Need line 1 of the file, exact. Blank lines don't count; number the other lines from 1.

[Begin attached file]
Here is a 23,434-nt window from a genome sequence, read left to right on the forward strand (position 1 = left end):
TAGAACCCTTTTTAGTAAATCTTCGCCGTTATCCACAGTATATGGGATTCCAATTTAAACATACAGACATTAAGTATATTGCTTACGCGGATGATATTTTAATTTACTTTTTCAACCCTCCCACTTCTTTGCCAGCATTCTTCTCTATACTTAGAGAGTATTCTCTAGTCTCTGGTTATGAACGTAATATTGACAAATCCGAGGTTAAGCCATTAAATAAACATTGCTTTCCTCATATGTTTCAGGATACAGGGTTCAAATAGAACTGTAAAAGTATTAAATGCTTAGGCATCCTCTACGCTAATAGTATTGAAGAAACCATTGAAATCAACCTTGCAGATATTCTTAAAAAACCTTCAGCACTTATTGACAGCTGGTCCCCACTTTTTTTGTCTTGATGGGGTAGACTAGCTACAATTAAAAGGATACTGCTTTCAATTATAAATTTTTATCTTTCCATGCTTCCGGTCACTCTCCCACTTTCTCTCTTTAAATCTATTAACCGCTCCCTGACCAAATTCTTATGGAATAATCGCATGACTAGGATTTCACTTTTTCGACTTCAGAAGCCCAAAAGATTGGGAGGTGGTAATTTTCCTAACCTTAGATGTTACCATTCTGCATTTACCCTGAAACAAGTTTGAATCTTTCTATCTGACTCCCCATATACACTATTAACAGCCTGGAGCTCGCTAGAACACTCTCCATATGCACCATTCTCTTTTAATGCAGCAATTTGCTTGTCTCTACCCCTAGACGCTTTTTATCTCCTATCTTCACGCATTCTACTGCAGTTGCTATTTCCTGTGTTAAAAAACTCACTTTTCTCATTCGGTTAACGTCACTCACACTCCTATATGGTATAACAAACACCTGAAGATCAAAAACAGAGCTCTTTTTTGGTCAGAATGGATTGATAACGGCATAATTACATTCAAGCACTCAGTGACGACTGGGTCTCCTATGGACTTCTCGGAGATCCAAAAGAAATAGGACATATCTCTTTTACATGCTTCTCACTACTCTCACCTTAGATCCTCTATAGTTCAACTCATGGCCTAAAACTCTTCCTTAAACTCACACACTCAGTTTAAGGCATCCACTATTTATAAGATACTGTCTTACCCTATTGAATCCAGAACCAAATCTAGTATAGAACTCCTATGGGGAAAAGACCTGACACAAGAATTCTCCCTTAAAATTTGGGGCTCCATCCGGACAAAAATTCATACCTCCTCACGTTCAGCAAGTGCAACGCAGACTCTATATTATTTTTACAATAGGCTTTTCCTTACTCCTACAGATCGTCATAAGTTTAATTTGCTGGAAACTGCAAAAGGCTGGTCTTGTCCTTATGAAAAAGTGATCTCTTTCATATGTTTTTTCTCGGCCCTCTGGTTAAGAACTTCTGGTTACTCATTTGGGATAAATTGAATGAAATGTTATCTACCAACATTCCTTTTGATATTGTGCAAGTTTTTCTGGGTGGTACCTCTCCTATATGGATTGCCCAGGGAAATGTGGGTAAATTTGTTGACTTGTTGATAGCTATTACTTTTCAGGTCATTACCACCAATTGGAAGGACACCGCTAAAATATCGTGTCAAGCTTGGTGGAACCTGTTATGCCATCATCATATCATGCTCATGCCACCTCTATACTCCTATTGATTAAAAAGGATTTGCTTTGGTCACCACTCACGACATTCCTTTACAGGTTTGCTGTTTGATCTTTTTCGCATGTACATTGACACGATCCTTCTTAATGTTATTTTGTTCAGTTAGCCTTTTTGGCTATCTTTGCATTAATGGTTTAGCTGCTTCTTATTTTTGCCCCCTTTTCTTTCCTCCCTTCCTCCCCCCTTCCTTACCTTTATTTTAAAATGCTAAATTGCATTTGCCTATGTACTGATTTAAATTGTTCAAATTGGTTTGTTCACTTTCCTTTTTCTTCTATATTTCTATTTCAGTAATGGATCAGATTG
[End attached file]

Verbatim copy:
Here is a 23,434-nt window from a genome sequence, read left to right on the forward strand (position 1 = left end):